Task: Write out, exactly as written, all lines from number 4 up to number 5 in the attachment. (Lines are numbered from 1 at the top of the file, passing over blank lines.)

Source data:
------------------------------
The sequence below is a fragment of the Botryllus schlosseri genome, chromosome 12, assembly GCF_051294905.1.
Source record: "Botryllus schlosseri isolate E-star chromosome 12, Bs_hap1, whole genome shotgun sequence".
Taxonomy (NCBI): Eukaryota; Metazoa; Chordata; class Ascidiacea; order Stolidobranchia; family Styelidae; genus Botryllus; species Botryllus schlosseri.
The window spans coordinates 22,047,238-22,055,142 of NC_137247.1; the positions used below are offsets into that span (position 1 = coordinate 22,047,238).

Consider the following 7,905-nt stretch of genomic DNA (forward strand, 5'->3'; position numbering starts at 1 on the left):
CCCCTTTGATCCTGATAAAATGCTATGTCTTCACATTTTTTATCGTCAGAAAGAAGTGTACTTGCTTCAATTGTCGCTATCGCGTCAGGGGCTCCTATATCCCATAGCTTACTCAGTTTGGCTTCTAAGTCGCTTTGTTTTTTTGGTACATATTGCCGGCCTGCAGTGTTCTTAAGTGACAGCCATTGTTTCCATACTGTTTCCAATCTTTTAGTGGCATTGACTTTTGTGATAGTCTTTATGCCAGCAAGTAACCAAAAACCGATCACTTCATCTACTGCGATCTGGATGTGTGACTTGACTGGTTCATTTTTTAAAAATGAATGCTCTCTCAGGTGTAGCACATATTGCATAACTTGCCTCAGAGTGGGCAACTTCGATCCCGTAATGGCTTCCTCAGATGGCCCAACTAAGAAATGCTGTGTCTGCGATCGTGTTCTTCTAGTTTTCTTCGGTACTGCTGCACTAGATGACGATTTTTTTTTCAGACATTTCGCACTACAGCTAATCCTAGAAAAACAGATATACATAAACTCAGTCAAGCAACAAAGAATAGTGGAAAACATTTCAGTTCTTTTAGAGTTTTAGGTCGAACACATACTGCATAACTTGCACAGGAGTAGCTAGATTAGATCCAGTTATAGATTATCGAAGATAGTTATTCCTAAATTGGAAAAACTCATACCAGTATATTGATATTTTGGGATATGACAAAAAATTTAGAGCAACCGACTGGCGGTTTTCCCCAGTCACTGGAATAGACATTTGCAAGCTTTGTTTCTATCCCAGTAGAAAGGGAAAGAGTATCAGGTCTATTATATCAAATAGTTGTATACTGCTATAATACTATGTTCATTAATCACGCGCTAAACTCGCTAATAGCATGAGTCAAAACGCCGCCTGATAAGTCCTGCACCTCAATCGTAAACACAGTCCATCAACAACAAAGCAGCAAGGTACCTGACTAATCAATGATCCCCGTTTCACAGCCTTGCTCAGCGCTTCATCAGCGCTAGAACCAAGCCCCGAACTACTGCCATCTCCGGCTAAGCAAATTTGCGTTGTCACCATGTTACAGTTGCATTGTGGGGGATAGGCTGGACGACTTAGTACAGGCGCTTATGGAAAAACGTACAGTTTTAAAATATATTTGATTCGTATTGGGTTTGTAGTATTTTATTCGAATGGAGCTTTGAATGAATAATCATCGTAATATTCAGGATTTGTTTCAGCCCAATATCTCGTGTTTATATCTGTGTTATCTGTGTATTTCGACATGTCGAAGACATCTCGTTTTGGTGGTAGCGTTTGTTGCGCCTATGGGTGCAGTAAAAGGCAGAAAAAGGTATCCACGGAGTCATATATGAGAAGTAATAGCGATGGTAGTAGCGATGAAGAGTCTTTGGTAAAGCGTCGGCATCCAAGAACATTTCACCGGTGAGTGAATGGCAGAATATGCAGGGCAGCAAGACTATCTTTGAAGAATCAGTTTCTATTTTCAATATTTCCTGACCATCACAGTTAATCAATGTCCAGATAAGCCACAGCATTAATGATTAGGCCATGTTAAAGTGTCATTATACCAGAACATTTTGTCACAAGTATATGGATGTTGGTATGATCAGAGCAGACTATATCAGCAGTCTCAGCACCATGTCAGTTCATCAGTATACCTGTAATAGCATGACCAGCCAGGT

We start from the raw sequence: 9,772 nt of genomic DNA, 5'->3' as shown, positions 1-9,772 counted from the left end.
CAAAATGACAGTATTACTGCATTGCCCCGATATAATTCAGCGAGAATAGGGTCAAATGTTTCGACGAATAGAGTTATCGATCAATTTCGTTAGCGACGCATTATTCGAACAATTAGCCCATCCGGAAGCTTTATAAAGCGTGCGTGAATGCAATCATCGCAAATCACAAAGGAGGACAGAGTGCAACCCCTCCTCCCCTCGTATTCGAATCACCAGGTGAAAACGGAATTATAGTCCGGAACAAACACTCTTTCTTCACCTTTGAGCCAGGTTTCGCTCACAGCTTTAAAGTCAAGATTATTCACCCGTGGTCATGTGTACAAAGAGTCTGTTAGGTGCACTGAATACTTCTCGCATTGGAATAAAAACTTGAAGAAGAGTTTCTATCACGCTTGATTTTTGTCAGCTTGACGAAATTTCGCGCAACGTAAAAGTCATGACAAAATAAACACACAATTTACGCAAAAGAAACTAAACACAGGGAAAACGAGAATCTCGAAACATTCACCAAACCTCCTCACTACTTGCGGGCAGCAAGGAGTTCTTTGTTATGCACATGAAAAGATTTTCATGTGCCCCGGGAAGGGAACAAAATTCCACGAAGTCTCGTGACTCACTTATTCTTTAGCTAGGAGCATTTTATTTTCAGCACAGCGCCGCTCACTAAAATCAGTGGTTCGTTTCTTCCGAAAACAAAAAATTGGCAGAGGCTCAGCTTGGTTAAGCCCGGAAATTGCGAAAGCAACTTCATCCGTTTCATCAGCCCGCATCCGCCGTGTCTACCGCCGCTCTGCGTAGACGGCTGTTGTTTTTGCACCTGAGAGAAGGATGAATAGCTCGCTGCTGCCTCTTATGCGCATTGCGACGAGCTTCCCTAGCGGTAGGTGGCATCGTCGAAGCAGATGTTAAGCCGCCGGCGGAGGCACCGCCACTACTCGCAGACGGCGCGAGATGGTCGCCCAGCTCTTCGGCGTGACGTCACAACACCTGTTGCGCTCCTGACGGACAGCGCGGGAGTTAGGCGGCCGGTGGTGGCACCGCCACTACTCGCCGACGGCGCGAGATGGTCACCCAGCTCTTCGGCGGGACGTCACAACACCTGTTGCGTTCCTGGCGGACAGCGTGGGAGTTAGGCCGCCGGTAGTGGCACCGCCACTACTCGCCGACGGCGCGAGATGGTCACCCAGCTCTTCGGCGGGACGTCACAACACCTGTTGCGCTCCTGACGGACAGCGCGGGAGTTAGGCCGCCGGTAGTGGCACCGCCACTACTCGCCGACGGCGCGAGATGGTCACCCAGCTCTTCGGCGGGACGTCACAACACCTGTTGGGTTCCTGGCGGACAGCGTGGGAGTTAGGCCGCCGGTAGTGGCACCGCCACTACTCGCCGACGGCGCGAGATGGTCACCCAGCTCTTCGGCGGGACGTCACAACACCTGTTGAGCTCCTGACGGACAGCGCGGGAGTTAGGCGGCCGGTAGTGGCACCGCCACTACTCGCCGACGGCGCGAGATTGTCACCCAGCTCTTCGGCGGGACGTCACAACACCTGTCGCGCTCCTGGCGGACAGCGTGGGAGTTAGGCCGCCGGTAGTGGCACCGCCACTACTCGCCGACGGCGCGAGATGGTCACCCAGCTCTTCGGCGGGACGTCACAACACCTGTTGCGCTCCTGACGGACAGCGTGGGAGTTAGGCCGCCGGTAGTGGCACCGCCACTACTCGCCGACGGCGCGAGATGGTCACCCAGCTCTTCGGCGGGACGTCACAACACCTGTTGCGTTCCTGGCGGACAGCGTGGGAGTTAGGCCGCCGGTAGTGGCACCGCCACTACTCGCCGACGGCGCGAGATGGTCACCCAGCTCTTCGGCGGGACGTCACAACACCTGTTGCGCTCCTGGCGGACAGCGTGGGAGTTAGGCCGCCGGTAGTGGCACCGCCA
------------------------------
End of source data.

The window spans coordinates 22,047,238-22,055,142 of NC_137247.1; the positions used below are offsets into that span (position 1 = coordinate 22,047,238).

Consider the following 7,905-nt stretch of genomic DNA (forward strand, 5'->3'; position numbering starts at 1 on the left):